Magazine article Arts & Activities

A&A Art Print: Respond and Connect: Henri Rousseau. Surprised! (Also Known as Tiger in a Tropical Storm), 1891

Magazine article Arts & Activities

A&A Art Print: Respond and Connect: Henri Rousseau. Surprised! (Also Known as Tiger in a Tropical Storm), 1891

Article excerpt

"When I step into the hothouses and see the plants from exotic lands, it seems to me that I am in a dream"

Henri Rousseau

MAIN VISUAL ART CONCEPTS: Line * Pattern * Movement * Color

PAINTING TECHNIQUE: Rousseau came up with his own method of depicting rain. He painted thin, nearly transparent, light-colored diagonal lines across his entire canvas.

BOTANY: According to Rebecca Alexander, the "Plant Answer Librarian" at the Elisabeth C. Miller Library, University of Washington Botanic Gardens, Rousseau's plants in Surprised! are not specific enough to be identified or classified. She cites one exception: "the tassels over the back end of the tiger resemble Miscanthus, but there's a lot of artistic license going on here! It's tropical-ish. "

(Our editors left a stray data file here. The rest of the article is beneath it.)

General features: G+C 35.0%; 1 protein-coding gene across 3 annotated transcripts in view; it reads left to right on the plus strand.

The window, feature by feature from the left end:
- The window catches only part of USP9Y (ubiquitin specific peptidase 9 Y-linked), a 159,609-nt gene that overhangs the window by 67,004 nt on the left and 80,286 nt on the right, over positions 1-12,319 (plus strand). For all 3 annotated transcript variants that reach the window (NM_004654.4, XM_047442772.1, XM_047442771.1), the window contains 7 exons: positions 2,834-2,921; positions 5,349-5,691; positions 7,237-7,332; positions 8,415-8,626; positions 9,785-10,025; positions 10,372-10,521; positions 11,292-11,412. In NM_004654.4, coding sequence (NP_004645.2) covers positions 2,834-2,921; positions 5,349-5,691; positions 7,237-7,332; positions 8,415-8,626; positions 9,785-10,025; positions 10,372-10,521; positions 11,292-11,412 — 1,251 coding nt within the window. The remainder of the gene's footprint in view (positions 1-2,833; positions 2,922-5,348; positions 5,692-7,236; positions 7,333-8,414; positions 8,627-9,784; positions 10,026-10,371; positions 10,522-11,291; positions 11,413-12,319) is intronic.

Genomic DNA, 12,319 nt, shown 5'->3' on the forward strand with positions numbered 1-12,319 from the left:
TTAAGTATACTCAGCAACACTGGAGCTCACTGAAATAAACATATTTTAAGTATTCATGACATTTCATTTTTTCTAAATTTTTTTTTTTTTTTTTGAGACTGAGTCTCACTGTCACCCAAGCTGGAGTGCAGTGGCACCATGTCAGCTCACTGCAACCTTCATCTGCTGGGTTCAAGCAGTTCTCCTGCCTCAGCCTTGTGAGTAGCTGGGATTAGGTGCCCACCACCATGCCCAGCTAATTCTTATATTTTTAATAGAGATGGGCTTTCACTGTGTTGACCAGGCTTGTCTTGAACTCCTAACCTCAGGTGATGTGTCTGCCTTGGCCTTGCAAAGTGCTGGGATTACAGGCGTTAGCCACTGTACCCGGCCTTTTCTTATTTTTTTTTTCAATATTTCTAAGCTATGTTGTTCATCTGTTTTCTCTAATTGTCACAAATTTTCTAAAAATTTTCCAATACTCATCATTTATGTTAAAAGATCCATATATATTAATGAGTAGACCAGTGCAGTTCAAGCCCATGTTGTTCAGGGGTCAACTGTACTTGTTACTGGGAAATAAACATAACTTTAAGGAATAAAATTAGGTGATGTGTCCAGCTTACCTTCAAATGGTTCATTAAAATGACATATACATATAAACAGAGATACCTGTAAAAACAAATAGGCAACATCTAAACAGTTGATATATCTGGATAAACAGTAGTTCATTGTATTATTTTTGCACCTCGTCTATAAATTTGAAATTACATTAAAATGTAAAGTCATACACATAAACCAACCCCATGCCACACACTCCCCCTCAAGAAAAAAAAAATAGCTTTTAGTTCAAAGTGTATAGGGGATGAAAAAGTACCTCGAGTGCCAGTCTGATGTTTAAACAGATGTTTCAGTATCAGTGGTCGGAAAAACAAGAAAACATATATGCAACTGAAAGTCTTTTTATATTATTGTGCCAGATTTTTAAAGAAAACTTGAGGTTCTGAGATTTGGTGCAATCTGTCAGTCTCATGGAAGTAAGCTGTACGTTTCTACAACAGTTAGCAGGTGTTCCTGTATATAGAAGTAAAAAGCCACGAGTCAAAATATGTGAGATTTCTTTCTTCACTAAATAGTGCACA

ECONOMY: When he was 24 years old, Rousseau began to work for the French government collecting tolls from farmers as they traveled to markets to sell their goods. He kept this job for 25 years, which allowed him time to paint. His friends nicknamed him "Le Douanier" (pronounced Luh DWA-nay), meaning "The Customs Inspector."

LANGUAGE ARTS: Be sure to read the poem, "The Tyger," by English poet William Blake (1757-1827).

BOTANY AND BIOLOGY: Rousseau never visited an actual jungle; he invented all his jungle scenes. He visited botanical gardens to look closely at growing plants and went to natural history museums to study stuffed animals. Rousseau also trained himself by copying art in museums, and some say he derived his tiger from works by Eugene Delacroix.

IDENTIFYING STYLE--PRIMITIVISM AND ORIENTALISM: Rousseau is mostly thought of as a "primitive" (self-taught) painter. His tiger has some similarities to Chinese and Japanese painted and carved tigers. Interestingly, some of Eugene Delacroix's works are also thought to be examples of "Orientalist" Western art. …

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